Sometimes, especially on the weekends, you just need something a little more savoury--and spicy--for breakfast. It's why omelettes loaded up with peppers were invented, and breakfast tacos. Along those lines, this rustic galette proves remarkably satisfying. My incredibly brief stint working at a crêperie here in Montréal--while I like to look back on it with malice now (I was ignominiously fired, and it's a long story I'm sure nobody is interested in)--did at least instill in me a respect for buckwheat, especially as it comes to form the basis of the more savoury style of crêpes called galettes. Good news for the many these days who seek to go without gluten: 'buckwheat' is an utter misnomer, coming from a flowering plant more closely related to the rhubarb plant than to wheat or other cereals. It's a darker and lighter (in terms of weight--maybe finer or fluffier would be a better description) flour than wheat, and very suitable for a more salty (rather than sweet) brand of crêpe.
1/2 cup buckwheat flour
1/2 tsp salt
2 tsp flax seeds
1/2 'flax egg' (combine 1/2 tbsp ground flax with 1-1/2 tbsp warm water, stir slightly, and let stand at least 5 minutes, preferably 10)
1/2 tsp honey
1-1/2 tbsp diced white onion
4 grape tomatoes, quartered
1-1/2 tbsp chopped green onion
1-1/2 tbsp black beans (canned, then drained and rinsed)
1 tbsp cream cheese (and more for garnish) --> Yeah, this is maybe the first non-vegan recipe I've posted on here... if desired, I'm sure there are substitutes available in non-dairy form, or hummus might actually work nicely. Similarly, to replace the honey, if that's not your bag, you can either omit or add just a tiny splash of maple syrup.
1 tsp red pepper flakes (or a reasonable amount of fresh, diced red pepper, if you have it)
pinch salt & black pepper
To make the galette batter:
Whisk together flour, salt, and flax seeds in a large bowl. In a separate bowl, combine 'flax egg' and honey with 2/3 cups of cold water. Gradually stir wet mixture into dry, a little bit at a time, until the mixture is smooth. Refrigerate that while you get to chopping/ frying vegetables. (Ideally, you will want to refrigerate this stuff for about 12 hours or overnight but I didn't have that luxury. Just let it chill as long as you can.)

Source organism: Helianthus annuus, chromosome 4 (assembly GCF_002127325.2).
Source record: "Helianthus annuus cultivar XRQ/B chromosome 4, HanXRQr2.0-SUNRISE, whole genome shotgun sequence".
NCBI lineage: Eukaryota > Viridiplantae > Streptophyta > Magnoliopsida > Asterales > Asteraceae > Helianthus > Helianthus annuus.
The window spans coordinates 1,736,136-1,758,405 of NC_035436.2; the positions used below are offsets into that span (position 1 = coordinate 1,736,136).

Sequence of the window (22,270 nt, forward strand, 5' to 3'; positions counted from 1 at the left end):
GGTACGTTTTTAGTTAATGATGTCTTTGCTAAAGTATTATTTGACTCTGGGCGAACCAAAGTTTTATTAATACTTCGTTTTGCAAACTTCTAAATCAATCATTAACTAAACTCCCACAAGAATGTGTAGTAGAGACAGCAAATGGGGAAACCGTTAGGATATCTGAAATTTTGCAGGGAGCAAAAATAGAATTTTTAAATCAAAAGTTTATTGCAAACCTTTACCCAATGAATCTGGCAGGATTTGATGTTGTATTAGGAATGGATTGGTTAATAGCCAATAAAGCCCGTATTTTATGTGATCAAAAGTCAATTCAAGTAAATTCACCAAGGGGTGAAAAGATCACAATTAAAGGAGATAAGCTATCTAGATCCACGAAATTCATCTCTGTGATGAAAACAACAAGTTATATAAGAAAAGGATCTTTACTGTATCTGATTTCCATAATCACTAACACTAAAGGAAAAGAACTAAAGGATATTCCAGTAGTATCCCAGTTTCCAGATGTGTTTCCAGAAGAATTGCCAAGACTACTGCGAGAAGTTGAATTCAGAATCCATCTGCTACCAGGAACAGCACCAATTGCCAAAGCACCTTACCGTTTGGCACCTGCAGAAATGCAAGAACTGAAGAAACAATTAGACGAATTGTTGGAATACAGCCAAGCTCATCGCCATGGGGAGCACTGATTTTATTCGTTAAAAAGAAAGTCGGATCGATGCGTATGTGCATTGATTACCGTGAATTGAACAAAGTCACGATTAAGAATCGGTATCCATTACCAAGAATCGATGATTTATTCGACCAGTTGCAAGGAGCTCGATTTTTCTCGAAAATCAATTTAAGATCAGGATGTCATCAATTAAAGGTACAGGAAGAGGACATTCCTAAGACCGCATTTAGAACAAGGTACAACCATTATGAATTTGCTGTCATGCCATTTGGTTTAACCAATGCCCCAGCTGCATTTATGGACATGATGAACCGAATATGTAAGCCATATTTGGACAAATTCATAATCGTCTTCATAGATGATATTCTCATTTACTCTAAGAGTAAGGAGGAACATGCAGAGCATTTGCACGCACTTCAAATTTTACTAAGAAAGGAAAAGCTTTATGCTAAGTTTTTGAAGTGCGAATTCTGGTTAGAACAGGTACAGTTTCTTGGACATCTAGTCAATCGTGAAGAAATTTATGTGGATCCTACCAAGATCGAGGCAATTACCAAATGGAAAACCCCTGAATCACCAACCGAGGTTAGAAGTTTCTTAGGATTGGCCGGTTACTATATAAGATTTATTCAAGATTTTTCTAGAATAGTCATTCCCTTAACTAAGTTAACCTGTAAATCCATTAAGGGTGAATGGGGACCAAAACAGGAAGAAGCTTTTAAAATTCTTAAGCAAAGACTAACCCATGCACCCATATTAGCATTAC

To make the filling:
Set a frying pan on medium heat and spread out about 1 tbsp canola oil over it. Dice your onion and add to the frying pan, adding a sprinkle of salt. When onions are soft and yellow-ish, remove from heat. Chop the green onions and tomatoes, and get everything else ready.
When your batter is sufficiently chilled and ready (maybe use this chilling time to put on a pot of coffee or something, as I'm very impatient waiting for anything to chill, and I'm sure a lot of you are too), remove from fridge and add about 1/4 cup water to the mixture to further thin it out, stirring quickly. Place a lightly oiled frying pan over medium heat. When hot, quickly pour the batter onto the pan, swirling to spread it out to the edges. (You may need to use the convex side of a spoon for further spreading if you're not quick enough, but be careful.) Let the batter cook until the edges are brownish and a little crispy and the centre is reasonably dry--about 4 minutes--then flip. Imagine a diagonal line running along the pan. Spread out cream cheese to cover one side of this diagonal with a spatula or spoon (you're going to be folding the galette in half shortly, is what I'm foreshadowing here). Add white and green onions, tomatoes, beans, red pepper flakes, thyme, and a pinch of salt and pepper to the cream cheese-covered side. Cook about 2 minutes until cheese starts looking melty, then fold the galette over this imaginary diagonal. Place a little dollop of cream cheese in the centre on top of the galette. Fold in half again to make a fan shape and place another dollop of cream cheese in the centre. Transfer to a plate and sprinkle with parsley. I feel this recipe is significantly French and delicious enough to warrant me saying, bon appétit! Also, chow down!
Note to keep in mind: while I turned this into one giant and quite thick crêpe, the traditional idea of a crêpe is to be thinner. Galettes in particular are supposed to be a little crispier than mine ultimately looked, as well. With that in mind, feel free to use the batter to make two crêpes instead of one, in which case you may have to reduce your cooking time slightly. But I assure you that even if you do it my thick way, it's still pretty damn delightful.